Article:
Nelson Mandela, South Africa's first black president, turns 92 years old on Sunday, as the world celebrates the first international day in his honour.
Global leaders and ordinary people in South Africa and abroad have committed to devoting 67 minutes of their time to community service, to mark the number of years Mandela spent in politics.
His birthday was in 2009 recognised by the United Nations as "Nelson Mandela International Day" and will be celebrated across the world. The increasingly frail leader is spending the day with family at his home, north of Johannesburg.
Neighbours in the plush suburb of Houghton are milling outside the high perimeter walls of Madiba's home, hoping to catch a glimpse of the iconic leader.
"I have been here since 8 am (0600GMT). Maybe I might be lucky and see him," said Jessy Martina holding a "Happy Birthday Madiba" sign.
Children with handmade birthday cards and flowers were standing with their parents outside the gate, amid tight security, waiting to hand over their birthday messages to family members.
"We expect more people to arrive during the day. Unfortunately no one would be allowed in, but we can't chase them away," said a police officer stationed outside the house. "The family has asked for privacy," said the officer.
Local politicians united in wishing the anti-apartheid icon well on his birthday, with international leaders hailing his contribution to global politics and the fight for human rights.
"President Mandela has given 67 years of his life, now what we all could do is try to use 67 minutes of our lives, and change the world for the better," said Martti Ahtisaari, former president of Finland.
Ahtisaari is a member of The Elders, an independent group of eminent global leaders formed by Mandela in 2008.
Mandela was jailed for 27 years by the country's white minority government for resisting apartheid rule.
On his release in 1990, he led negotiations with apartheid rulers, a process that culminated in his election as the country's first black president in 1994. US Secretary of State Hillary Clinton described Mandela as a hero to people of all backgrounds.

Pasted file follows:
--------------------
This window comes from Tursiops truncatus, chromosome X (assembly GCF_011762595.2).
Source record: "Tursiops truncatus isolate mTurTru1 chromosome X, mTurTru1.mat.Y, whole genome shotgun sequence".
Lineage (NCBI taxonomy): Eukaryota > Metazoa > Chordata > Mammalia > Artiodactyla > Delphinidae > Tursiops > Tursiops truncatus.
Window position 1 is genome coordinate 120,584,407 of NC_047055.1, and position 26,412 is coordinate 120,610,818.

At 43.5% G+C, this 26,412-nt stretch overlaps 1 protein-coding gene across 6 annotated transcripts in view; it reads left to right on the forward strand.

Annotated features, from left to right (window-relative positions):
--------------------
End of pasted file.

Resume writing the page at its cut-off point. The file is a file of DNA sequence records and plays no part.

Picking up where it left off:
"His story is filled with an amazing strength and integrity of spirit. There is no one more deserving of this unprecedented international recognition," said Clinton.
"I am delighted to offer him my warmest wishes on this special day," she added.
Mandela has made few public appearances since he retired from public life in 2004.
Last week he arrived at the World Cup closing ceremony to wave at adoring football fans before the final match kick-off. He did not stay for the game.
He had campaigned for the country to host the event, but the death of his great-grandchild on the eve of the tournament's opening forced him to cancel his planned appearance.
President Jacob Zuma will address thousands of villagers at Mandela's birthplace Mvezo, one of the poorest areas in the country.
Even in poor Mvezo villagers have been urged to spend 67 minutes of their time helping each other.
"Madiba's 67 years of uninterrupted and selfless service to the people of South Africa and the world culminated in the birth of a new South Africa, united in diversity," said Zuma in a statement.
Mandela used to celebrate his birthday by throwing a feast for the village, with several cows being slaughtered.
He stepped down as president in 1999, after serving one term in office. He is still revered around the world for promoting peace and fighting against racism and HIV/AIDS, through his 46664 campaign.
On February 11, South Africa celebrated the 20th anniversary of Mandela's release from prison -- a day credited with shaping the history of the country.
"Nelson Mandela has given us a wonderful opportunity and duty to do something positive and active on Mandela Day," said Jimmy Carter, former US president.